And I haven’t even mentioned that Murdoch possesses an uncanny knack for putting a song together, a talent that allows him to turn rather basic folk melodies in beguiling directions. The delicate and slow “Fox in the Snow” is moving and features a wonderful arrangement, to say nothing of a nice guitar solo, while the lithe and very “retro” sounding “Mayfly” is fast-moving and features a cool reverb-laden guitar and one wonderful solo. Even the dolorous and stripped-down “The Boy Done Wrong Again” (Murdoch on vocals, joined by the simple strumming of an acoustic guitar) features a deliriously lovely instrumental passage (violin, oh!), while the perky “Like Dylan in the Movies” (“If they follow you/Don’t look back/Like Dylan in the movies”) boasts an infectious melody and a surprisingly meaty guitar solo.

But in the end what gets you about Belle and Sebastian is Murdoch’s old-beyond-his-years’ sexual precocity. In the piano and drums-driven “If You’re Feeling Sinister,” Murdoch focuses his attention on a dead girl named Hilary, who “walked to her death because she couldn’t think of anything to say.” Murdoch adds, “She was into S&M and bible studies/Not everyone’s cup of tea she would admit to me/Her cup of tea she would admit to no one/Her cup of tea she would admit to me.” And in the winsome “Judy and the Dream of Horses” he sings to Judy, “The best looking boys are taken/The best looking girls are staying inside/So Judy, where does that leave you?/Walking the street from morning to night.” And returning to the subject of music, Murdoch’s long take-out (he repeats the title over and over again) is a thing of beauty, to quote Keats, and a joy forever.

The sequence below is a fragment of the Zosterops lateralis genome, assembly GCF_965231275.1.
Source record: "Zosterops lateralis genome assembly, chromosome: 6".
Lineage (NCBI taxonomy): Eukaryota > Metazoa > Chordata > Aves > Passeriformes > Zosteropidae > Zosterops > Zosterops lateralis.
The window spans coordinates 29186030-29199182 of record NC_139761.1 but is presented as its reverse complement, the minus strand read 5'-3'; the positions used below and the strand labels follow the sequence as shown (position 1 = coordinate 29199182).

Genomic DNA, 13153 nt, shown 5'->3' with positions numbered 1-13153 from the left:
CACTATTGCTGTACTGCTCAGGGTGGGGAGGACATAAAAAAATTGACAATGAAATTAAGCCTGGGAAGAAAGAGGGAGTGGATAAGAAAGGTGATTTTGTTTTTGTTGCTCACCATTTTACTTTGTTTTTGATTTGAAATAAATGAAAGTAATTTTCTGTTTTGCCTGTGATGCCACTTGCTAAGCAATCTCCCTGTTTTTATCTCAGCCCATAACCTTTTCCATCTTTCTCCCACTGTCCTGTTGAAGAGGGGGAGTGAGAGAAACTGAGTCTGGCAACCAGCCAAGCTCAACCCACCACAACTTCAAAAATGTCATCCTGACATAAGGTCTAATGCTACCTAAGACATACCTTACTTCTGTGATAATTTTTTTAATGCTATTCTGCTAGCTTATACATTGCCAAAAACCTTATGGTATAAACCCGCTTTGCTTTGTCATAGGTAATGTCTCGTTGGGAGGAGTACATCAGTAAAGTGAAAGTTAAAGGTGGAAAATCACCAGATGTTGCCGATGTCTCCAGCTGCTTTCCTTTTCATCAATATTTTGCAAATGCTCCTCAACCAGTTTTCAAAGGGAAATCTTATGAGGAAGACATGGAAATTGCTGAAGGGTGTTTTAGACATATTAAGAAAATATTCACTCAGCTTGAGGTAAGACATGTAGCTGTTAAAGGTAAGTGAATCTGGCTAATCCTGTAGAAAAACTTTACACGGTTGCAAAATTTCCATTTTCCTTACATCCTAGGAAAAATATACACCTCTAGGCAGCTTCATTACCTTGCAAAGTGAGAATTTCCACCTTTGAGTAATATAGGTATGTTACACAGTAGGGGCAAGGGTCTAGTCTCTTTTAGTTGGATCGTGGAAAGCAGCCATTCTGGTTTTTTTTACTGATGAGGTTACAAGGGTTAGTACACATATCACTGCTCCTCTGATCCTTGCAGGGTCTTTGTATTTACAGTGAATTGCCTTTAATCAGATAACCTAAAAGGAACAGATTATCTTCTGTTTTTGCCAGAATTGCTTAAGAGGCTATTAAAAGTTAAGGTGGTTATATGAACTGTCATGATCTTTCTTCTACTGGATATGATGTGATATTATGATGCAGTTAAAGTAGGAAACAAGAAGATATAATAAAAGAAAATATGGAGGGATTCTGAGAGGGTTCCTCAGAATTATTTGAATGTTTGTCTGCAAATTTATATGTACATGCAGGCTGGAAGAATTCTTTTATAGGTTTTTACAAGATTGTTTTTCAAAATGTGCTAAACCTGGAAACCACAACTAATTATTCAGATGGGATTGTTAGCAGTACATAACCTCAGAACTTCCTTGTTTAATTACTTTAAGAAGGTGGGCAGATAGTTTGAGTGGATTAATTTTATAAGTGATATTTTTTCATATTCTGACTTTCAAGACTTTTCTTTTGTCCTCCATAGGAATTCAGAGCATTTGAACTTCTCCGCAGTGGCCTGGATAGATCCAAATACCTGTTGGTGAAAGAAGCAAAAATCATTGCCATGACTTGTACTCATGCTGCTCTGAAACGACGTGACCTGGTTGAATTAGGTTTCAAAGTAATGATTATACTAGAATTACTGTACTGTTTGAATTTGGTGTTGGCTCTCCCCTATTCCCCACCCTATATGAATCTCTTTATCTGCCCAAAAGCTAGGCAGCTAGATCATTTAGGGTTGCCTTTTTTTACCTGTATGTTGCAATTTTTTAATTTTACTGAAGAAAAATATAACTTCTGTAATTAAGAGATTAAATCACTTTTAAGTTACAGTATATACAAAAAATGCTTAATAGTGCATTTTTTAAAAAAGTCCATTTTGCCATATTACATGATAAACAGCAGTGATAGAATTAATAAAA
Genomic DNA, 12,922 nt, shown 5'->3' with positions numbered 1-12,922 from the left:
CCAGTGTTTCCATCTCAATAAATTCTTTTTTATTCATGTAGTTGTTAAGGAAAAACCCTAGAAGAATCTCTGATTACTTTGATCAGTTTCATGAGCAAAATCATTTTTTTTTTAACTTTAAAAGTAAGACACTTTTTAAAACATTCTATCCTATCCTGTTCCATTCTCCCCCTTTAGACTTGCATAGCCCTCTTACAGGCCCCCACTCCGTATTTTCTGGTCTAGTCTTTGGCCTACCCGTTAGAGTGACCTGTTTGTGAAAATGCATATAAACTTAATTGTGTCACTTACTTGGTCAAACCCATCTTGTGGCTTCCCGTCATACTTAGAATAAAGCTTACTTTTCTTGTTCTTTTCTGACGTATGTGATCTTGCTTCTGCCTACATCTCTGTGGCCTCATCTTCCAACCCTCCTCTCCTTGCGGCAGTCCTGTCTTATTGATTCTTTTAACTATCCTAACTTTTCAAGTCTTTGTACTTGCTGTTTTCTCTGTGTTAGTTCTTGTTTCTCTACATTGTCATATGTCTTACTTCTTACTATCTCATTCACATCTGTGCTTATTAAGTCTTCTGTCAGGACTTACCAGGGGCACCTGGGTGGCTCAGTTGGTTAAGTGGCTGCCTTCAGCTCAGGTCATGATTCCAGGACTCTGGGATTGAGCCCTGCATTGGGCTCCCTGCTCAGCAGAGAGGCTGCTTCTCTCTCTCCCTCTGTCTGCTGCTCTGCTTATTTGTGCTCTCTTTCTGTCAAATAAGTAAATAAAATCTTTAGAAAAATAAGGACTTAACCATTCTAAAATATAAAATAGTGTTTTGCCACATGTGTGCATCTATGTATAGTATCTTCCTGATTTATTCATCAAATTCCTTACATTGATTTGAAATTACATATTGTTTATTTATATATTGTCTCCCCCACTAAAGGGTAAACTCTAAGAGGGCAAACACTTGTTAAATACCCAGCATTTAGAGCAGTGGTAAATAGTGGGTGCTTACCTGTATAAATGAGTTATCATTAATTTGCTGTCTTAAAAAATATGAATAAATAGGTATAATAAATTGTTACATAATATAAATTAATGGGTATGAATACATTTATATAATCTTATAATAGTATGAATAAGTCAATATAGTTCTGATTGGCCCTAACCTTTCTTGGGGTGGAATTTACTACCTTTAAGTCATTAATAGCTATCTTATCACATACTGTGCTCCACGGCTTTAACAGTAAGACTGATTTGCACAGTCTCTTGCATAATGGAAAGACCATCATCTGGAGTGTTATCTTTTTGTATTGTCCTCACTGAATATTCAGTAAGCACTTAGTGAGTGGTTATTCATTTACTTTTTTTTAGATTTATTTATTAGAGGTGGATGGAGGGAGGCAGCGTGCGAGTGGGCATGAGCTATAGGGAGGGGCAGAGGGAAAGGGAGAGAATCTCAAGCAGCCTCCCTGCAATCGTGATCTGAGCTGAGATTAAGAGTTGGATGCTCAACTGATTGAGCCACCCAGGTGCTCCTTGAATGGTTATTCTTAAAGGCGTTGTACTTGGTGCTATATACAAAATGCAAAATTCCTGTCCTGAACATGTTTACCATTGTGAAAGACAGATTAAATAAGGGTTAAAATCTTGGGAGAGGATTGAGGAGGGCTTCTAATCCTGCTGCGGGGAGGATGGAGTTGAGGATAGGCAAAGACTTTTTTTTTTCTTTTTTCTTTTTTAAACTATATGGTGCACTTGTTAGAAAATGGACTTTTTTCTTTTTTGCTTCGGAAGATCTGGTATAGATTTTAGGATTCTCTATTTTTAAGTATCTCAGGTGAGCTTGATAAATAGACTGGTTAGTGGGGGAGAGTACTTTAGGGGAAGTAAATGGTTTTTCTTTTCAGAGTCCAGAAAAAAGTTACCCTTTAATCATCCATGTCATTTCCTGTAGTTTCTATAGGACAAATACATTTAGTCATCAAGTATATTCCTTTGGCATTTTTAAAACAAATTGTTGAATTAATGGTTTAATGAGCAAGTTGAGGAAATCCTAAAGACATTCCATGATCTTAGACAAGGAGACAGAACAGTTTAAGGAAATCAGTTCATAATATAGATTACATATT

Finally, Belle and Sebastian possess the confidence to make fun of themselves, as is proved in “Get Me Away From Here, I’m Dying,” in which Murdoch sings, “Think of it this way/You could either be successful or be us.” And on the delightful “This Is Just a Modern Rock Song,” which is not on If you’re feeling sinister but could well be Belle and Sebastian’s magnum opus, we are treated to the wonderful lines, “This is just a modern rock song/This is just a sorry lament/We’re four boys in our corduroys/We’re not terrific but we’re competent.” It’s a sure-fire winner, self-deprecating humor, or at least that’s the way I see things.

It kills me to say I haven’t liked the direction Belle and Sebastian has gone in over the years since I basically stopped listening to them; I’m the kind of guy who gets really suspicious when he sees the word “remix,” and one listen to the big disco beat of “Your Cover’s Blown (Miaoux Miaoux Remix)” off 2013’s The Third Eye Centre just about breaks my heart. I mean, I know we live in a change or die world, but still. I’m an iconoclast and a recidivist and by God, it makes me so upset that my poor girlfriend, cowering at the edge of the sofa, just may have to shoot me again with her son’s bb gun.

GRADED ON A CURVE:
A